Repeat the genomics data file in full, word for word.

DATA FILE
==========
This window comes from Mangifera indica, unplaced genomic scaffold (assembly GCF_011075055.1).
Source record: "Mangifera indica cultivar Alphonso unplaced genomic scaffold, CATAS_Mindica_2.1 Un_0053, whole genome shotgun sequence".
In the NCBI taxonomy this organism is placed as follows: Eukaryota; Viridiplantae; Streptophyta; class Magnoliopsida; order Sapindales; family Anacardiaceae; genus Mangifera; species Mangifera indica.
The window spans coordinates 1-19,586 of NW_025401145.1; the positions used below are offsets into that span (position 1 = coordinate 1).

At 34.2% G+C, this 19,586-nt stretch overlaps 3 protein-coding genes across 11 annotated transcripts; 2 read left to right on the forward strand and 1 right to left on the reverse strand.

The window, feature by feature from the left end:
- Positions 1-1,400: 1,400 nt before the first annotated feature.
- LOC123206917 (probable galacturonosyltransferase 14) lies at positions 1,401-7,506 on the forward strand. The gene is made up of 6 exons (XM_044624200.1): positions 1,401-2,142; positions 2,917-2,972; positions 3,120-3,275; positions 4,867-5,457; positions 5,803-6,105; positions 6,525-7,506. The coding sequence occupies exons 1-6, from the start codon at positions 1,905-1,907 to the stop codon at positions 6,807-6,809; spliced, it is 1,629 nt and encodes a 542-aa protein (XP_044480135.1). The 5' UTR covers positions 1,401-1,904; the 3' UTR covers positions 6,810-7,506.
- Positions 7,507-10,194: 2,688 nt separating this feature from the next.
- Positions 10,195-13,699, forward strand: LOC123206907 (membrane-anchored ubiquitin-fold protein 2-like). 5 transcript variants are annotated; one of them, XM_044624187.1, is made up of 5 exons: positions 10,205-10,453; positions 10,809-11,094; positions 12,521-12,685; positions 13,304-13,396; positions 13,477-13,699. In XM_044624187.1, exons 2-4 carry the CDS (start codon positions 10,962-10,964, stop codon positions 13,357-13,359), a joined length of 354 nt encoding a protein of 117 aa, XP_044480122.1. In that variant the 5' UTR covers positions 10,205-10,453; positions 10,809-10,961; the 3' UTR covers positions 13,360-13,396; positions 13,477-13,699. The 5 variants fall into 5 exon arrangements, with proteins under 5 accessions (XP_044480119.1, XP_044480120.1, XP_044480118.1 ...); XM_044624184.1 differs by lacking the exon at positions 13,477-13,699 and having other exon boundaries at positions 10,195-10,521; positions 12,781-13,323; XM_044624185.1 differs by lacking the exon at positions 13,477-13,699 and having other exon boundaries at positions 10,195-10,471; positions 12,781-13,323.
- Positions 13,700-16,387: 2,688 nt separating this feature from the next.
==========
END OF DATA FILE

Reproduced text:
This window comes from Mangifera indica, unplaced genomic scaffold (assembly GCF_011075055.1).
Source record: "Mangifera indica cultivar Alphonso unplaced genomic scaffold, CATAS_Mindica_2.1 Un_0053, whole genome shotgun sequence".
In the NCBI taxonomy this organism is placed as follows: Eukaryota; Viridiplantae; Streptophyta; class Magnoliopsida; order Sapindales; family Anacardiaceae; genus Mangifera; species Mangifera indica.
The window spans coordinates 1-19,586 of NW_025401145.1; the positions used below are offsets into that span (position 1 = coordinate 1).

At 34.2% G+C, this 19,586-nt stretch overlaps 3 protein-coding genes across 11 annotated transcripts; 2 read left to right on the forward strand and 1 right to left on the reverse strand.

The window, feature by feature from the left end:
- Positions 1-1,400: 1,400 nt before the first annotated feature.
- LOC123206917 (probable galacturonosyltransferase 14) lies at positions 1,401-7,506 on the forward strand. The gene is made up of 6 exons (XM_044624200.1): positions 1,401-2,142; positions 2,917-2,972; positions 3,120-3,275; positions 4,867-5,457; positions 5,803-6,105; positions 6,525-7,506. The coding sequence occupies exons 1-6, from the start codon at positions 1,905-1,907 to the stop codon at positions 6,807-6,809; spliced, it is 1,629 nt and encodes a 542-aa protein (XP_044480135.1). The 5' UTR covers positions 1,401-1,904; the 3' UTR covers positions 6,810-7,506.
- Positions 7,507-10,194: 2,688 nt separating this feature from the next.
- Positions 10,195-13,699, forward strand: LOC123206907 (membrane-anchored ubiquitin-fold protein 2-like). 5 transcript variants are annotated; one of them, XM_044624187.1, is made up of 5 exons: positions 10,205-10,453; positions 10,809-11,094; positions 12,521-12,685; positions 13,304-13,396; positions 13,477-13,699. In XM_044624187.1, exons 2-4 carry the CDS (start codon positions 10,962-10,964, stop codon positions 13,357-13,359), a joined length of 354 nt encoding a protein of 117 aa, XP_044480122.1. In that variant the 5' UTR covers positions 10,205-10,453; positions 10,809-10,961; the 3' UTR covers positions 13,360-13,396; positions 13,477-13,699. The 5 variants fall into 5 exon arrangements, with proteins under 5 accessions (XP_044480119.1, XP_044480120.1, XP_044480118.1 ...); XM_044624184.1 differs by lacking the exon at positions 13,477-13,699 and having other exon boundaries at positions 10,195-10,521; positions 12,781-13,323; XM_044624185.1 differs by lacking the exon at positions 13,477-13,699 and having other exon boundaries at positions 10,195-10,471; positions 12,781-13,323.
- Positions 13,700-16,387: 2,688 nt separating this feature from the next.